The sand dunes along the eastern coastline of Lake Michigan are one of nature’s marvels and the largest collection of fresh water dunes in the world. Over the past 80-plus years, tourists could experience their majesty on various dune rides. Those breathtaking spins on natural “roller coaster” trails in duneland offered magnificent views of Lake Michigan, Silver Lake, Glen Lake and Goshhorn Lake.
Some tours offered “scenic” excursions with stops at lookout points as well as “thrill” rides emphasizing speed and daring. They ranged from 8 to 13 miles and usually took 30 to 45 minutes.
The first person to tour dunes in an automobile was Malcolm “Mac” Woods, the operator of Flora-Dale Resort on Silver Lake near Mears. The rides were started in 1930 when Woods took guests out to watch the sunset on his first “dune scooter,” a Model A Ford converted with balloon tires and later modified with extra tires, creating a “10-wheeled monster.”
Woods first offered dune rides only to Flora-Dale guests but soon opened them to the public. He added more scooters to his fleet over time, including Ford convertibles (1934, 1936 and 1948), a Dodge Power Wagon, a 1960 Studebaker, a 1968 International and others. The Woods family sold Flora-Dale Resort in 1960 but continued operating Mac Woods Dune Scooter Rides. Today, fourth-generation members of the Woods family still operate the dune rides and lease state-owned land at Silver Lake State Park in Mears.
Bill’s Dunes Rides near Silver Lake offered some competition. In 1954, Bill Lathers converted a two-ton Dodge Power Wagon using tires from old WWII bombers and bus-type seats that accommodated up to sixteen adults. Lathers expanded the business over the years and added more vehicles. He sold his 391 acres of duneland to the state in 1973 and continued his rides through the 1977 season.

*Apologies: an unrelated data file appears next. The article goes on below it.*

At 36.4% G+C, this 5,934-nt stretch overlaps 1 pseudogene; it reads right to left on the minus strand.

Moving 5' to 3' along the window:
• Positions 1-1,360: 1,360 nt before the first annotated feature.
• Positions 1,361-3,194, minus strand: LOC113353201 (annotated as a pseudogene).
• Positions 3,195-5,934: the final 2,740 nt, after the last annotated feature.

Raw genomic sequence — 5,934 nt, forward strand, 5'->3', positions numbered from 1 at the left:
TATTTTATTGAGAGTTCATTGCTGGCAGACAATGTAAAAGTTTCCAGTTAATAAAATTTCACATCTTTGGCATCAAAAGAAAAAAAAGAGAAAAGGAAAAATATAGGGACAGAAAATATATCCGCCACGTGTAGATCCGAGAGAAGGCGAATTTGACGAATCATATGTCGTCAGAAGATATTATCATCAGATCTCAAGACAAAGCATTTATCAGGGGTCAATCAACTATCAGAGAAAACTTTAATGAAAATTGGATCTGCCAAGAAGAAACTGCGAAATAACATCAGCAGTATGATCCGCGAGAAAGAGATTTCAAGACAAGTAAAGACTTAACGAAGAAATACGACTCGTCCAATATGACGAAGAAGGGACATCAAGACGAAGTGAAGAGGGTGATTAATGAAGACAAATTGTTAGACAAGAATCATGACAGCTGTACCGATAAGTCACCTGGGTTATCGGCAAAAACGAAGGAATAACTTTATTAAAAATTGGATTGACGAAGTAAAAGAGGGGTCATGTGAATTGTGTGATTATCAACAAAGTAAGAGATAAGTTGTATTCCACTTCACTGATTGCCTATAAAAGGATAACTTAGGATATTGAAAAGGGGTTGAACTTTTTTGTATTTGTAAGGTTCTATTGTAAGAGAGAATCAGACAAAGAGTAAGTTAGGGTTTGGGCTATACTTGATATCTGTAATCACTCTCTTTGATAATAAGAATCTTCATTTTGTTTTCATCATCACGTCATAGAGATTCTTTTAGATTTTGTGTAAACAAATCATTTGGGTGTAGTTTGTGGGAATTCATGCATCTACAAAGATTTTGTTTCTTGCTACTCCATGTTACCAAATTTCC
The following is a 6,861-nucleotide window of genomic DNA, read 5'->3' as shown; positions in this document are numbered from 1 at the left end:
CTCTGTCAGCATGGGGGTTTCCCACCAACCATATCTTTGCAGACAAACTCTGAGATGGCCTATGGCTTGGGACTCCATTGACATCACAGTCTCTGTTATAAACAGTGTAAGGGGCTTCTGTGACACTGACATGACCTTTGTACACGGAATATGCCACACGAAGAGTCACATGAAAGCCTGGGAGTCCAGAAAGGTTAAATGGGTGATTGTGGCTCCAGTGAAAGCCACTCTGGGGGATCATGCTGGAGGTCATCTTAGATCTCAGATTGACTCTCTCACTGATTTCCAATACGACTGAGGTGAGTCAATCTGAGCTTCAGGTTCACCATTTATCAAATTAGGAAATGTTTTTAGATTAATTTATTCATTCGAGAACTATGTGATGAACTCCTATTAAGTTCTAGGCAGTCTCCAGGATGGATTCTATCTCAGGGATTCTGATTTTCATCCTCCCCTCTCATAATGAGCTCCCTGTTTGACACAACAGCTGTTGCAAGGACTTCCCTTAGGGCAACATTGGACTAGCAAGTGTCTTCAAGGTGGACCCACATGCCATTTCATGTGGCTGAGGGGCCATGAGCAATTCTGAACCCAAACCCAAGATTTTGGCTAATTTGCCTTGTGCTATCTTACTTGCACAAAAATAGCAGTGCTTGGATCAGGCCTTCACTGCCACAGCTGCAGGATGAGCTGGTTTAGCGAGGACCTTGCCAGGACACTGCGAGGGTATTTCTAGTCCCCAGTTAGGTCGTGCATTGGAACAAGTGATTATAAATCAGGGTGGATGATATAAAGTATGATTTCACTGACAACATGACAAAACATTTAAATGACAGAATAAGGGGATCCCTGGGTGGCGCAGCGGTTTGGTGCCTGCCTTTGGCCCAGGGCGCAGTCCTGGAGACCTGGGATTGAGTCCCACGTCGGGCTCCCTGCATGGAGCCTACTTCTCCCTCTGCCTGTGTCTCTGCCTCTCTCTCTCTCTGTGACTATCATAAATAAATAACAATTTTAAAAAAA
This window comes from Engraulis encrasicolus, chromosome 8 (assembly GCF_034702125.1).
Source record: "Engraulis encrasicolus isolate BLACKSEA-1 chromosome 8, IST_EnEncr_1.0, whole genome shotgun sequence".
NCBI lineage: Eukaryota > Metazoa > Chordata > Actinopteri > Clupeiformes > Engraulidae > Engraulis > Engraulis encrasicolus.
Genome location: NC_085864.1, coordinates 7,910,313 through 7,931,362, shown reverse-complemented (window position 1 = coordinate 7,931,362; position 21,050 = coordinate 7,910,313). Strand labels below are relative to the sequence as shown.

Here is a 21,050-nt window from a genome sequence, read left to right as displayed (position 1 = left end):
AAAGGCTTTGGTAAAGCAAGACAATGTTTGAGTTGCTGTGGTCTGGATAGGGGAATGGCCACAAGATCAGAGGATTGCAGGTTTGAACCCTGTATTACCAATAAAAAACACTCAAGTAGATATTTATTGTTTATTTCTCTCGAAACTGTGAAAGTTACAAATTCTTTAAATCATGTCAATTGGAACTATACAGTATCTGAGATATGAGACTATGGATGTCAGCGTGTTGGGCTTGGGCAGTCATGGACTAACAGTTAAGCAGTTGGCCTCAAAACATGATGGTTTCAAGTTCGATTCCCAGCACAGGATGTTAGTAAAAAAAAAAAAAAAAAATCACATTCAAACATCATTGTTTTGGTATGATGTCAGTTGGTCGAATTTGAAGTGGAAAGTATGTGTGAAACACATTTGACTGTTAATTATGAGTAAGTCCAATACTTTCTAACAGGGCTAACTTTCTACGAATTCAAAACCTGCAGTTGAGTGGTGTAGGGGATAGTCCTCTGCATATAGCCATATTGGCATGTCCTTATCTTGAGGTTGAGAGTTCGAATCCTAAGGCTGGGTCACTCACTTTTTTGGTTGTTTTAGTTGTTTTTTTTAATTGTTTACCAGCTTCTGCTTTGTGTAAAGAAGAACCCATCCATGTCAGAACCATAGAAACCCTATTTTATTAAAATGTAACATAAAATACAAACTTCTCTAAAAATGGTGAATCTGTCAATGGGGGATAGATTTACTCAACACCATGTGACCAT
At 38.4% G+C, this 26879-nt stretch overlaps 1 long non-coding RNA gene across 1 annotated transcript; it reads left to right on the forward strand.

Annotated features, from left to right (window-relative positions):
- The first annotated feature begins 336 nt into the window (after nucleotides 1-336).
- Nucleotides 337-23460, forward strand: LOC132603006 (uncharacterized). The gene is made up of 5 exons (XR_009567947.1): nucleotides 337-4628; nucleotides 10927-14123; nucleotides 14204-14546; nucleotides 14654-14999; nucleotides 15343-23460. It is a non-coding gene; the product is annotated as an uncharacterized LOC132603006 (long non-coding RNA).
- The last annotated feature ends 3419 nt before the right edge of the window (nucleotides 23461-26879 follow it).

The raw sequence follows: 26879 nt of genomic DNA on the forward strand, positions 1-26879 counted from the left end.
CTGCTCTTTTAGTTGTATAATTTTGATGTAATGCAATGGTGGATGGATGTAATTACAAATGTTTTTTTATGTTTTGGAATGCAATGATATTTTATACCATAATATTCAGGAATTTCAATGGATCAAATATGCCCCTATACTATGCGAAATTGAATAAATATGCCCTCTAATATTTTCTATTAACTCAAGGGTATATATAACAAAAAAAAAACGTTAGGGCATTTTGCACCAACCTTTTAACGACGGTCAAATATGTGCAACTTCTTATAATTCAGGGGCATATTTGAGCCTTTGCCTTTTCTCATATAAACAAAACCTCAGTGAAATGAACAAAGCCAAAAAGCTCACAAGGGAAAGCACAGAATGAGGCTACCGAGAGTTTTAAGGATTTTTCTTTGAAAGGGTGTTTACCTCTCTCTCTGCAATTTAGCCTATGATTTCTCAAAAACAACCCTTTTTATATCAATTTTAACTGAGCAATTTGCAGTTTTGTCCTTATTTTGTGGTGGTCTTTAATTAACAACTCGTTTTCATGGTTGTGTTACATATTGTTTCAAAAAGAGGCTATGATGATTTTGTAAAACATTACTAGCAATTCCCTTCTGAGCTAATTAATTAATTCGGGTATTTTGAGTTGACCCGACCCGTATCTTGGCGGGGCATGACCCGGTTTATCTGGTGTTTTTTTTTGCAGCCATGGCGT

Dune rides also were once popular at Sleeping Bear Sand Dunes, where Louis and Marion Warnes started their “dunesmobile” rides in 1935 with a used 1934 Ford convertible. Like Woods, Louis Warnes fitted the car with a set of balloon tires. By 1942, eight more dunesmobiles had been added, including a 1935 Ford, four 1937 Fords, two 1939 Fords and a 1941 Mercury. After WWII, 10 new 1948 Ford convertibles were purchased to replace the aging fleet. Red and white Oldsmobile Super 88 convertibles came in 1956. They were ordered without the optional heater or radio. The 1964 red Ford dunes wagons were the last fleet for the company. The 13-mile dune rides lasted over 40 years but were discontinued in 1978 under an agreement with the Sleeping Bear National Lakeshore to protect the fragile ecosystem of the dunes.
Goshorn Lake Dune Schooners date back to 1954, when Ron Jousma started the business by turning his 1942 Ford convertible into a dune buggy with added seats. He bought dune property east of Saugatuck Dunes and soon added two Ford coupes (1946 and 1947), cut off the tops and outfitted them with super-wide tires. In 1964, Jousma converted two half-ton Ford truck chassis and equipped them with seats bolted on to steel beds. Still later, Dodge Power Wagons were added to the fleet. Jousma sold the business in 1981 to Linus and Janice Starring, who eventually changed the name to Saugatuck Dune Rides, which still is going strong.
Over the years, there were a few other less well-known dune rides. Oscar and Lucille Shogren operated their “dune cruiser” rides in the early 1940s at Silver Lake near Hart. In the late 1950s into the 1960s, John Klomp of Grand Haven started giving dune buggy rides on dune property he leased from Construction Aggregates on the north shore. Melvin Essenberg operated the Spider Lake Dune Rides just north of Atwood on U.S. 31 in the 1960s using his four-wheel drive International Harvester Scout.
BLUE Vintage Views columnists M. Christine Byron and Thomas R. Wilson reside in Grand Rapids. They are authors of the new book “Vintage Views Along Scenic M-22 including Sleeping Bear Dunes.”